5 factors for diabetes prevention

By HBF

4 minutes

11 July 2022

Diabetes is the fastest-growing chronic health condition in Australia – but with 58 per cent of cases considered preventable, it’s worth exploring the key changes that can make a big difference.

Type 2 diabetes can often be delayed and avoided with the right prevention plan, which is why we’ve asked HBF’s own Dr. Andy to share five lifestyle choices you can make to reduce your risk of diabetes.

In this article

What is diabetes?

Before we dive into diabetes prevention, it’s important to start with what diabetes actually is. For starters, it’s the fastest growing chronic health condition in Australia, with 280 Australians developing diabetes every day.1 Diabetes is a disease that makes it hard for your body to regulate the level of glucose in your blood. Over time, high blood glucose levels cause damage to the inside of blood vessels which can lead to heart and kidney disease, stroke, and nerve damage.3

What causes diabetes?

While we don't fully understand why some people develop diabetes and others don't, it's believed that genetic and environmental factors play a role.2

Risk factors for type 2 diabetes include:

  • Being overweight or obese
  • Being inactive
  • Being a smoker
  • Family history
  • Excessive alcohol consumption
  • Being older
  • High blood pressure

What can I do to help prevent diabetes?

According to Diabetes Australia, type 2 diabetes can be prevented or delayed in up to 58 percent of cases by maintaining a healthy weight, being physically active, and following a healthy eating plan.3

Andy's five tips for prevention

Let’s look at Dr Andy’s five factors to help prevent and manage pre-diabetes and type 2 diabetes.

Andy is the Medical Director at HBF, as a medical doctor he's worked in the health industry for more than 15 years across both the UK and Australia.

  1. Control your weight: Excess weight is the single most important cause of type 2 diabetes. Being overweight increases the chances of developing type 2 diabetes seven-fold and being obese makes you 20 to 40 times more likely to develop diabetes than someone with a healthy weight. Combining healthy eating with physical activity can help move your weight into the healthy range.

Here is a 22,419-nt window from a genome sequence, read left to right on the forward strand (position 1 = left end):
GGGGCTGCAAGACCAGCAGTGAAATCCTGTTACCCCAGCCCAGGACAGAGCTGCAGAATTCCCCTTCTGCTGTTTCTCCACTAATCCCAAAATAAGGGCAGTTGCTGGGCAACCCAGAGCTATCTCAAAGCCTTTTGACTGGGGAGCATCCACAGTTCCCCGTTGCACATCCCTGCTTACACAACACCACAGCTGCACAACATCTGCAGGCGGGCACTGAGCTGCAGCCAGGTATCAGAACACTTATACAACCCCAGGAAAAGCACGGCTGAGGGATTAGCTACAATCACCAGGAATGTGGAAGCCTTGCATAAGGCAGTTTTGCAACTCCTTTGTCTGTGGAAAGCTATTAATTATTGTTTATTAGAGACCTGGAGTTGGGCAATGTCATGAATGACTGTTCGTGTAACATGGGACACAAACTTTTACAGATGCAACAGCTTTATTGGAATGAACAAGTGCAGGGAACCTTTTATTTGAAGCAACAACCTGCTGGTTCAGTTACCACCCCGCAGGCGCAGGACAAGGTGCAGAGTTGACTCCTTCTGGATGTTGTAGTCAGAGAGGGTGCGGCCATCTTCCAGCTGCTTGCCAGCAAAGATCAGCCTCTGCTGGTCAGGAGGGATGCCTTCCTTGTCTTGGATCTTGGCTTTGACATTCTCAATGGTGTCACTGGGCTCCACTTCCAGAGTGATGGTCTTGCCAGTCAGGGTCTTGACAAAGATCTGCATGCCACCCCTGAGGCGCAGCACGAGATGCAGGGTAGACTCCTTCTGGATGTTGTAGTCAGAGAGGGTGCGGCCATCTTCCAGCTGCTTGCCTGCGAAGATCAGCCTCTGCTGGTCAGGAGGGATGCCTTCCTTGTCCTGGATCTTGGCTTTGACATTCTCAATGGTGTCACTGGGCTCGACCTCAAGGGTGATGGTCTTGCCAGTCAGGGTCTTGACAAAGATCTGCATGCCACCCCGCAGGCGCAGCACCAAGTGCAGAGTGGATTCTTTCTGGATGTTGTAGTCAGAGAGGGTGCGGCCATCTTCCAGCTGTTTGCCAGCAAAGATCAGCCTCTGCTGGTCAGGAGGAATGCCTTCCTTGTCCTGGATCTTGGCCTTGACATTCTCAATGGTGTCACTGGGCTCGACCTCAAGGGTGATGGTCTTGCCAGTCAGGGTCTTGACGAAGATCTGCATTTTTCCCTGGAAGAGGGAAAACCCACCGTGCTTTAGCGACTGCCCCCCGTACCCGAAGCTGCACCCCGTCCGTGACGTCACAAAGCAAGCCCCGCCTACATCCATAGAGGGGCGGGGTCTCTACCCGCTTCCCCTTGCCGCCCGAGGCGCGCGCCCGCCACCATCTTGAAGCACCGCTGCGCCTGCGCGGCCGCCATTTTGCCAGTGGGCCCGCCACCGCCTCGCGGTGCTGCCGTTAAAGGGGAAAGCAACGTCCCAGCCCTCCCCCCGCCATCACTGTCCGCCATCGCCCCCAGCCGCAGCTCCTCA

2. Healthy eating: Although there is no specific diabetes diet, you can reduce your risk by:

    Eating more
    - Fruit and vegetables
    - Lean proteins
    - Whole grains

    And eating less
    - Saturated fats
    - Refined carbohydrates
    - Sweets

    If you’re looking for advice, consider visiting a dietitian who can create a meal plan that fits your health goals, food preferences, and lifestyle.
  3. Physical activity: Aim for at least 150 minutes of moderate physical activity per week and additional muscle-strengthening exercise twice per week. Also, it’s good to avoid sitting for too long. Get up and move if you’ve been sitting for more than 30 minutes.

    And remember, if you haven't been active for a while, start slowly and build up gradually.
  4. Stop smoking: Smokers are roughly 50 per cent more likely to develop diabetes than non-smokers, and heavy smokers have an even higher risk. Speak to your GP if you need help to quit smoking.
  5. Reduce alcohol consumption: All alcoholic drinks are high in kilojoules and can contribute to weight gain and increased blood pressure. If you choose to drink, do so only in moderation limiting intake to 10 units per week with no more than four units on any one day and always with healthy food.

Already diagnosed? Let us be of support.

Depending on your cover, HBF extras can pay benefits towards visits to the dentist, a dietitian, a podiatrist, an exercise physiologist, a physiotherapist or a psychologist.

HBF hospital cover may pay benefits for insulin pumps, as well as hospital treatments that may be required for diabetes (such as stabilisation of hypo- or hyperglycaemia and lumps and bumps from insulin injections).

Eligible HBF hospital members may also have access to The COACH Program, an evidence-based telephone coaching service to help you manage type 2 diabetes.

Consider a pharmacy Health Check

Health checks include a diabetes risk assessment to check your risk of developing type 2 diabetes over the next five years.

Find out more